Jan Tichy: aroundcenter
Chicago Cultural Center, February 1 – April 27, 2014
Combining photography, sculpture and video projection with civic engagement, Jan Tichy’s work reveals contradictions and hidden truths in our lived environment and the larger cultural, social and political sphere. Since emigrating to Chicago in 2007 (from Israel and the Czech Republic), Tichy has constructed artworks that engage a variety of Chicago buildings and spaces, including Mies van der Rohe’s Crown Hall on the IIT Campus, the John Hancock Center, Louis Sullivan’s Carson Pirie Scott Building, and the recently demolished Cabrini-Green public housing complex.
For aroundcenter, Tichy focuses on the Chicago Cultural Center – formerly Chicago’s main public library, and now home to the Department of Cultural Affairs and Special Events – where thousands of free cultural events (exhibitions, performances of music, dance and theatre, lectures, tours, and workshops) take place every year within its calm and classical beaux-arts exterior. The nine installations located throughout the building stand on their own as individual artworks, but they also act in concert to illuminate the identity, history, and symbolism of one of Chicago’s most unique public places. Many of the works are also about Chicago, and our common impulse to document, portray and understand it. The works in aroundcenter can be encountered in any order; cut-away maps on the following pages, as well as Build Your Own Cultural Center (2014) – designed by Matt Bergstrom in collaboration with Tichy—are provided to assist with navigation of the exhibition and the building.
Addressing visitors and passersby on Randolph Street is Chicago Nature (After Nauman) 2014, a neon sculpture that responds to the pulse of the city via its connection to a police scanner, turning on and off as the dispatch opens and closes the radio transmissions to the officers on the street. The title refers to Bruce Nauman’s dark and frenetic neon, Human Nature/Life Death, 1983, a work formerly installed in the same window in the 1990s. A gift to the city from Arthur Anderson and Company, the Nauman was considered too costly to maintain and protect, and was acquired from the city by the Art Institute of Chicago in 2004. The harsh reality of life in Chicago is also conveyed by War Memorial (2014), two-channel projection of the names of homicide victims in Chicago over the last seven years. On the dark north stairwell, in close proximity to the Civil War memorial on the second floor, GAR Hall, the names glowing from the marble remind us of the persistence of violence.
Library (2014), at the base of the stairs in Randolph Square, acknowledges the building’s past and present uses, as a public library and a place of free assembly and access to the arts. The artwork consists of two parts: on one side a collection of exhibition catalogues, pamphlets and announcements drawn from the building’s archive, and on the other a pop-up library of art books donated by the artist’s friends and colleagues. The books in the library may be perused on site or taken away, and will be replenished until the supply runs out.
For his installation Changing Chicago (2014) in the “Chicago Rooms,” Tichy has created an exhibition-within-an-exhibition. In response to Changing Chicago, a 1986-1987 project to document life in Chicago through the work of 33 photographers, Tichy created his own nine-channel video piece, Changing Chicago (2012),and worked with Chicago-area high school students to create their own single channel versions of Changing Chicago, also on view in the space. Complementing these works are selections from the original Changing Chicago, and two other Chicago documentary projects, Landmarks Chicago (1999) and CITY 2000 (2001).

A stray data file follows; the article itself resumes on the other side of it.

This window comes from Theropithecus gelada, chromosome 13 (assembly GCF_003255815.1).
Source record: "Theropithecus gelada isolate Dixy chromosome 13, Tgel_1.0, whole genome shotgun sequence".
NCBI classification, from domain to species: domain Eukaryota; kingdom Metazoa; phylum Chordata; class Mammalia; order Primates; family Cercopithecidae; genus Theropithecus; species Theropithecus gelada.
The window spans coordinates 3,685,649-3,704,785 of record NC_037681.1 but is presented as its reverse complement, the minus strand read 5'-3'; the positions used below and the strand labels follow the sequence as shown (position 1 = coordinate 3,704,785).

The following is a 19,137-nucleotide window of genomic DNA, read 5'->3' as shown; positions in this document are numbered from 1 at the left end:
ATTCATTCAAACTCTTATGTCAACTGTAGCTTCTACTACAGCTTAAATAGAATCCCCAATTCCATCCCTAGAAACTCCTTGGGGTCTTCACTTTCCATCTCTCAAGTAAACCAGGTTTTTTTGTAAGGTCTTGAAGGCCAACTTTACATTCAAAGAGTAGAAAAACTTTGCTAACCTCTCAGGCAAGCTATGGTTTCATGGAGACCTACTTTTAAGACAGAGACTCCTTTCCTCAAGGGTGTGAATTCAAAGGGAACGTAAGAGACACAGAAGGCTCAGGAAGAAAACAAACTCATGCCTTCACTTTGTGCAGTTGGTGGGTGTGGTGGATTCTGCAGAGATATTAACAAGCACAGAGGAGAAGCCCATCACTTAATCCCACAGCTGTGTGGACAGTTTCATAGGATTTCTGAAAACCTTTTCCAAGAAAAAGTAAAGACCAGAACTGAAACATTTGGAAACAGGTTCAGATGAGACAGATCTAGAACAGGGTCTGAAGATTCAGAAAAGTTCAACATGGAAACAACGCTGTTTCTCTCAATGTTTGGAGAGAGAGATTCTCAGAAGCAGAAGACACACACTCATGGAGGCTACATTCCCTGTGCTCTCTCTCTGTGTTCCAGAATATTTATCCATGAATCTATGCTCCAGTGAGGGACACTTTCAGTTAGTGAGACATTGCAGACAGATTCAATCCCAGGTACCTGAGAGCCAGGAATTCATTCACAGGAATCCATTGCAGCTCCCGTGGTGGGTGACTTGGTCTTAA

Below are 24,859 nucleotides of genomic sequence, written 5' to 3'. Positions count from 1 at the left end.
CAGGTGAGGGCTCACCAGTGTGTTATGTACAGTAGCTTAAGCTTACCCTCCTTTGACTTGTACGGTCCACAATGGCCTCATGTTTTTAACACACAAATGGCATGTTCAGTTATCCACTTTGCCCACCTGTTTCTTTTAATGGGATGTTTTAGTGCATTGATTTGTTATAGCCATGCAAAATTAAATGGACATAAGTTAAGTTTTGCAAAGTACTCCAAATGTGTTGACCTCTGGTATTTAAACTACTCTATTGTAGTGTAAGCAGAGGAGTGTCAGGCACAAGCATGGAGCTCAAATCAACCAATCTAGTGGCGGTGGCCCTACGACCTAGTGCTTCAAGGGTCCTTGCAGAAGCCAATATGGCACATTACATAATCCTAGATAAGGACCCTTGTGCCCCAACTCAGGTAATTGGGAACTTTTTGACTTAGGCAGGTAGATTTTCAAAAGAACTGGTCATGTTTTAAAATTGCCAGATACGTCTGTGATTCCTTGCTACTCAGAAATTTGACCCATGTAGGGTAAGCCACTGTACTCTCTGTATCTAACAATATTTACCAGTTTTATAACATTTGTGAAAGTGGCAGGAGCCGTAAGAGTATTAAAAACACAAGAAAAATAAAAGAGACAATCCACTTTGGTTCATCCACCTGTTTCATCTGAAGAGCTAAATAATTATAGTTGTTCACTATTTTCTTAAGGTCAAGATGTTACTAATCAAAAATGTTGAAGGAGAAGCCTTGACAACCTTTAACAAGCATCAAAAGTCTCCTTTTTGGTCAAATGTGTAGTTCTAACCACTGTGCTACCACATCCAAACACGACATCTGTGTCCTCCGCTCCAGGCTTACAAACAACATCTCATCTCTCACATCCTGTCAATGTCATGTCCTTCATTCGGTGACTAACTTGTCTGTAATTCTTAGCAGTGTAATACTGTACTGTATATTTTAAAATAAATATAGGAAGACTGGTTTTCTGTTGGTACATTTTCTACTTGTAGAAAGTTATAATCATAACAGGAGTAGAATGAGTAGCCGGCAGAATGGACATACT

Tichy’s interest in archives, collections and the histories they represent, is embodied in History of Painting (2014), comprised of more than 9,000 slides from the School of the Art Institute’s art history teaching collection -- rendered defunct by the advent of the digital age. Edited by their predominant hue into color fields, yet still legible as single units, the slides parallel the opulent, mosaic and stained glass interior spaces of the Cultural Center.
Two works illuminate and expose confusing or inaccessible parts of the Cultural Center. Installation no. 19, (bridges) (2014) uses a slowly moving video projection of light and shape to activate and make newly visible one of the oddest spaces in the building–created by a glass enclosed series of ramps that joins the north and south halves of the building in a 1974 renovation. In Untouchable (2014), Tichy provides access to a non-public and practically inaccessible space above the old Library comptroller’s office: a vault for important documents, cash, and paychecks. The title of the piece refers to the space’s secrecy and security, but also to director Brian De Palma’s 1987 film, “The Untouchables,” shot in Chicago and at the Cultural Center. The film, shown on a monitor placed in the vault, is the sole source of light in the room; a closed circuit feed to a monitor on the second floor allows us access.
The final work in the exhibition is, like many others, collaborative. Accessible via smart phone, Audiowalks (2014) are recorded tours, memories or impressions of the Cultural Center, provided by seven Chicago friends and acquaintances of the artist. The collaborative, shared and public nature of Tichy’s investigations into the spaces and meanings of the Cultural Center—through means of light, video, photography, sculpture, and the spoken word—are extended in the Programs and Workshops listed below, designed and developed by students in the Arts Administration and Policy program of the School of the Art Institute of Chicago in collaboration with the artist.
-- Daniel Schulman, Program Director/Visual Art
City of Chicago - DCASE
Richard Gray Gallery